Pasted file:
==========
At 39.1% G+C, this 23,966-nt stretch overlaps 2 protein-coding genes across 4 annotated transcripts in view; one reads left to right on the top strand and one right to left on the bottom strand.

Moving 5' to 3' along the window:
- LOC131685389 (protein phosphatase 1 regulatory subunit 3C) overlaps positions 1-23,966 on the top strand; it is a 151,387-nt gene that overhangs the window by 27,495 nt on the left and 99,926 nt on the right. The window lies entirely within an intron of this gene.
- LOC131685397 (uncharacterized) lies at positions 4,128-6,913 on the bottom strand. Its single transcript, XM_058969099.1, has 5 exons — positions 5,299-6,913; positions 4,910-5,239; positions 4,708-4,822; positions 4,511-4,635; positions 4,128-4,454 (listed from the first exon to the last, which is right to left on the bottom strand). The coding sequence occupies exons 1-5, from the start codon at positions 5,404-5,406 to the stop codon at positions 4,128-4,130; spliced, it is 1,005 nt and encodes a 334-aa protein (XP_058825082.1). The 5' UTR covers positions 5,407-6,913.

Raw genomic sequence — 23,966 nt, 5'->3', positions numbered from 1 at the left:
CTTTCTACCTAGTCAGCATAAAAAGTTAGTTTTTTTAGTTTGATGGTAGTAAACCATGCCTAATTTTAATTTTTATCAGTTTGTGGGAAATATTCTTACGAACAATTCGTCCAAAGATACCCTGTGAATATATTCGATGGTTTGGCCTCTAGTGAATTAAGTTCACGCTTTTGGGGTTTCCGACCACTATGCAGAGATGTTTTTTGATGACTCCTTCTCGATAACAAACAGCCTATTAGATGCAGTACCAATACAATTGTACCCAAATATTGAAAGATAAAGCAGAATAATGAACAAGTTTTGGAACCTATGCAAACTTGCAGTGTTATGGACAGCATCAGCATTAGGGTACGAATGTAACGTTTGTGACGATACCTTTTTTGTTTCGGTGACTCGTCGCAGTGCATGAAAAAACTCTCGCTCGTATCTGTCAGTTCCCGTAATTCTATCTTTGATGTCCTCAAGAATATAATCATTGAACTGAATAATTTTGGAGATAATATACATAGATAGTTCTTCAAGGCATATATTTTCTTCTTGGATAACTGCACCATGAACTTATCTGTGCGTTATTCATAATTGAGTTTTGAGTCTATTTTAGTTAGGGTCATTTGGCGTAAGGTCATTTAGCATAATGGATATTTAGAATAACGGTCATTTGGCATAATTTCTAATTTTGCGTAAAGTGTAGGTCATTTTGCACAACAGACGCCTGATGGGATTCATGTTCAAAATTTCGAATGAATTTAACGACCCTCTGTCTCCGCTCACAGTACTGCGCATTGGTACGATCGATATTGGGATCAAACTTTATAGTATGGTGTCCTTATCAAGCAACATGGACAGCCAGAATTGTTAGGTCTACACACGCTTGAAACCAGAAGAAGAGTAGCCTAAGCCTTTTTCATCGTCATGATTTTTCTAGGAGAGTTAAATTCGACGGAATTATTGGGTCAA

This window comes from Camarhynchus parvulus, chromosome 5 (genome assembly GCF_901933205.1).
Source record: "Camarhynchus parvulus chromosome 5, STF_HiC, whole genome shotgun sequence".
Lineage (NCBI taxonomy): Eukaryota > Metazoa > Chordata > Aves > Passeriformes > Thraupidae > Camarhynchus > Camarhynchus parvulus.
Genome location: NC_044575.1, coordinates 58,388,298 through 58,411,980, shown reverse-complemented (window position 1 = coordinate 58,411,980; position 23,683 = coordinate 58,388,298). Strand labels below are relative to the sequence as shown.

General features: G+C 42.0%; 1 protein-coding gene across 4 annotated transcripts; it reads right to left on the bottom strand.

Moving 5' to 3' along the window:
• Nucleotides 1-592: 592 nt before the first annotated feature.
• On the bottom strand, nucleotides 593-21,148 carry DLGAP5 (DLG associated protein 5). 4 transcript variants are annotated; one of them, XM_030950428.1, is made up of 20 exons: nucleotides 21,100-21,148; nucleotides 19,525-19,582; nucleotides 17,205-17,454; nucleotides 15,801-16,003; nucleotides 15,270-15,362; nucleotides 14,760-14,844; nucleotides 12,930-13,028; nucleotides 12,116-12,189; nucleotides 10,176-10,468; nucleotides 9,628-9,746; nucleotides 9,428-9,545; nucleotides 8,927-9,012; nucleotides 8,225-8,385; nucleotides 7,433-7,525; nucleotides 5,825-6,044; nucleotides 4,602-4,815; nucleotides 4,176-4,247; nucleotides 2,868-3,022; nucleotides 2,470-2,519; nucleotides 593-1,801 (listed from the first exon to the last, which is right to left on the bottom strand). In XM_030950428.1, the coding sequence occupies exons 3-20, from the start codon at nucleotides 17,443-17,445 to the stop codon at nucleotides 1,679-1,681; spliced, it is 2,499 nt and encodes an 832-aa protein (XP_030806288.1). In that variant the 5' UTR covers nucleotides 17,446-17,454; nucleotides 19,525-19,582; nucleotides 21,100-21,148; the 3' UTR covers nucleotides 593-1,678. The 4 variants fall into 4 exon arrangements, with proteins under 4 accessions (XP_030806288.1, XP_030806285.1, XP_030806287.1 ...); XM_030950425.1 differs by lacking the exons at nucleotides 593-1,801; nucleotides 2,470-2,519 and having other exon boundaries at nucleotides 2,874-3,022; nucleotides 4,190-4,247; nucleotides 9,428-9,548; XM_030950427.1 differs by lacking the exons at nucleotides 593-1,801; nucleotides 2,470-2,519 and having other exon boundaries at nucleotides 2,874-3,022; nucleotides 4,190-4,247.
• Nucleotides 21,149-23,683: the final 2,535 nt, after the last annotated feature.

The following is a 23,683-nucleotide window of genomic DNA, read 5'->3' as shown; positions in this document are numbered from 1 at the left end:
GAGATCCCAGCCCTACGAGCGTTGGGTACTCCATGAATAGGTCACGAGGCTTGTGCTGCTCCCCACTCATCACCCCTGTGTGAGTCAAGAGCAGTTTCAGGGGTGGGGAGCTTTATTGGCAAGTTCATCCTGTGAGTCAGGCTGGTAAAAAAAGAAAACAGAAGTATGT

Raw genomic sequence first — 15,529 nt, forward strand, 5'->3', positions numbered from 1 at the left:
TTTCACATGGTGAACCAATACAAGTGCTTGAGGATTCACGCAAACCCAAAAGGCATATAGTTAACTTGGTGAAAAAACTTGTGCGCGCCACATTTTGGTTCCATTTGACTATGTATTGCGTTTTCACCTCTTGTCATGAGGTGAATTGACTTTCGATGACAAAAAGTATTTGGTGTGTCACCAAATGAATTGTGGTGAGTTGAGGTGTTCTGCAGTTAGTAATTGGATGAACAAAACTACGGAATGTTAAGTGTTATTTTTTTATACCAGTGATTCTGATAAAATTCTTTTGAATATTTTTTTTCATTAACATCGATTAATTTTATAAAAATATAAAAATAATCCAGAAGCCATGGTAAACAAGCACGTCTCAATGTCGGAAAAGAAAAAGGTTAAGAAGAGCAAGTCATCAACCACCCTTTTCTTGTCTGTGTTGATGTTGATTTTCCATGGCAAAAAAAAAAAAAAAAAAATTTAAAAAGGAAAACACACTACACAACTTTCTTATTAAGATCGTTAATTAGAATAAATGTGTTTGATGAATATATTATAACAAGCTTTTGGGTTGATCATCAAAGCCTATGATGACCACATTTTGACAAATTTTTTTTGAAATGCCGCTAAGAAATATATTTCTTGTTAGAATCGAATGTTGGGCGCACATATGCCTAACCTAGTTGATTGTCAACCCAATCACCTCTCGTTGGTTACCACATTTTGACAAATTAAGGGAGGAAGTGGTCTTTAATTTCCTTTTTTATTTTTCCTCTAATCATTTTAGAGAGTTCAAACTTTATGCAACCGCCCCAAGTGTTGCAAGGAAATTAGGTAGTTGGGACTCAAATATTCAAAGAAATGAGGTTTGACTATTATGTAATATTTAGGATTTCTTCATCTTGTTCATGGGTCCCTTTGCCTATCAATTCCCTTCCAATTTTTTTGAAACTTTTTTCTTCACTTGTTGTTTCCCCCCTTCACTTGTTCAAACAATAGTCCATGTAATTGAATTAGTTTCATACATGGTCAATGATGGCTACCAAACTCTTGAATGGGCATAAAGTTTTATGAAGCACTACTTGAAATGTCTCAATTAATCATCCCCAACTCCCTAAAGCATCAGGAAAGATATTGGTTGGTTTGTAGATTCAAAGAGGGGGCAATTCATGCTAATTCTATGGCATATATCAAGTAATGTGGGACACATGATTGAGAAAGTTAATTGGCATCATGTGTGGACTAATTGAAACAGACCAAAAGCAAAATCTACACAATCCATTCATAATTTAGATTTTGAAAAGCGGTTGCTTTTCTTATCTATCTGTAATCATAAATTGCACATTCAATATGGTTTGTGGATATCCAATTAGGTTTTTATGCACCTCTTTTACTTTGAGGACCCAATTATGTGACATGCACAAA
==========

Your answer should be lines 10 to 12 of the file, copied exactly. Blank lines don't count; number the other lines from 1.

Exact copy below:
Genome location: NC_044575.1, coordinates 58,388,298 through 58,411,980, shown reverse-complemented (window position 1 = coordinate 58,411,980; position 23,683 = coordinate 58,388,298). Strand labels below are relative to the sequence as shown.

General features: G+C 42.0%; 1 protein-coding gene across 4 annotated transcripts; it reads right to left on the bottom strand.

Moving 5' to 3' along the window: